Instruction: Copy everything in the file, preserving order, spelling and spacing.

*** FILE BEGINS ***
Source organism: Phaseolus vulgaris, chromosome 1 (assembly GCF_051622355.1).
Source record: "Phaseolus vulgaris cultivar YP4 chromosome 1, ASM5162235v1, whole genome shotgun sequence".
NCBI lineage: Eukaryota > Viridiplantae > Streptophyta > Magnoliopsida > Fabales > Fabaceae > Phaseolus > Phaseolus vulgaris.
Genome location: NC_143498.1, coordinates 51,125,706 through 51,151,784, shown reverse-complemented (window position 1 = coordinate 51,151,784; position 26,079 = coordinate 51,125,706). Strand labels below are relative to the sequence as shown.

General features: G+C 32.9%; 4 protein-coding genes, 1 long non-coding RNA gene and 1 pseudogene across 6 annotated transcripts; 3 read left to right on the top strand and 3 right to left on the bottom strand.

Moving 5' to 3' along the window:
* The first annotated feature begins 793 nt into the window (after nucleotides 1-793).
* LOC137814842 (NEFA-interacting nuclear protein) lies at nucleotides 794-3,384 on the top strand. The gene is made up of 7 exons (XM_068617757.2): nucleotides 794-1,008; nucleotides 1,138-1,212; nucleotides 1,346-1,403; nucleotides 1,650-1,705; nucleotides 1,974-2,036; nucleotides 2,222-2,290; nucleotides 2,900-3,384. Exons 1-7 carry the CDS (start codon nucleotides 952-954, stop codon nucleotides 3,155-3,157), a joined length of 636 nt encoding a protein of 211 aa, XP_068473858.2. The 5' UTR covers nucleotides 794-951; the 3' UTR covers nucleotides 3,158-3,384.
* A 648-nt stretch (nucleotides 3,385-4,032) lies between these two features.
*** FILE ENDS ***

Source organism: Phaseolus vulgaris, chromosome 1 (assembly GCF_051622355.1).
Source record: "Phaseolus vulgaris cultivar YP4 chromosome 1, ASM5162235v1, whole genome shotgun sequence".
NCBI lineage: Eukaryota > Viridiplantae > Streptophyta > Magnoliopsida > Fabales > Fabaceae > Phaseolus > Phaseolus vulgaris.
Genome location: NC_143498.1, coordinates 51,125,706 through 51,151,784, shown reverse-complemented (window position 1 = coordinate 51,151,784; position 26,079 = coordinate 51,125,706). Strand labels below are relative to the sequence as shown.

General features: G+C 32.9%; 4 protein-coding genes, 1 long non-coding RNA gene and 1 pseudogene across 6 annotated transcripts; 3 read left to right on the top strand and 3 right to left on the bottom strand.

Moving 5' to 3' along the window:
* The first annotated feature begins 793 nt into the window (after nucleotides 1-793).
* LOC137814842 (NEFA-interacting nuclear protein) lies at nucleotides 794-3,384 on the top strand. The gene is made up of 7 exons (XM_068617757.2): nucleotides 794-1,008; nucleotides 1,138-1,212; nucleotides 1,346-1,403; nucleotides 1,650-1,705; nucleotides 1,974-2,036; nucleotides 2,222-2,290; nucleotides 2,900-3,384. Exons 1-7 carry the CDS (start codon nucleotides 952-954, stop codon nucleotides 3,155-3,157), a joined length of 636 nt encoding a protein of 211 aa, XP_068473858.2. The 5' UTR covers nucleotides 794-951; the 3' UTR covers nucleotides 3,158-3,384.
* A 648-nt stretch (nucleotides 3,385-4,032) lies between these two features.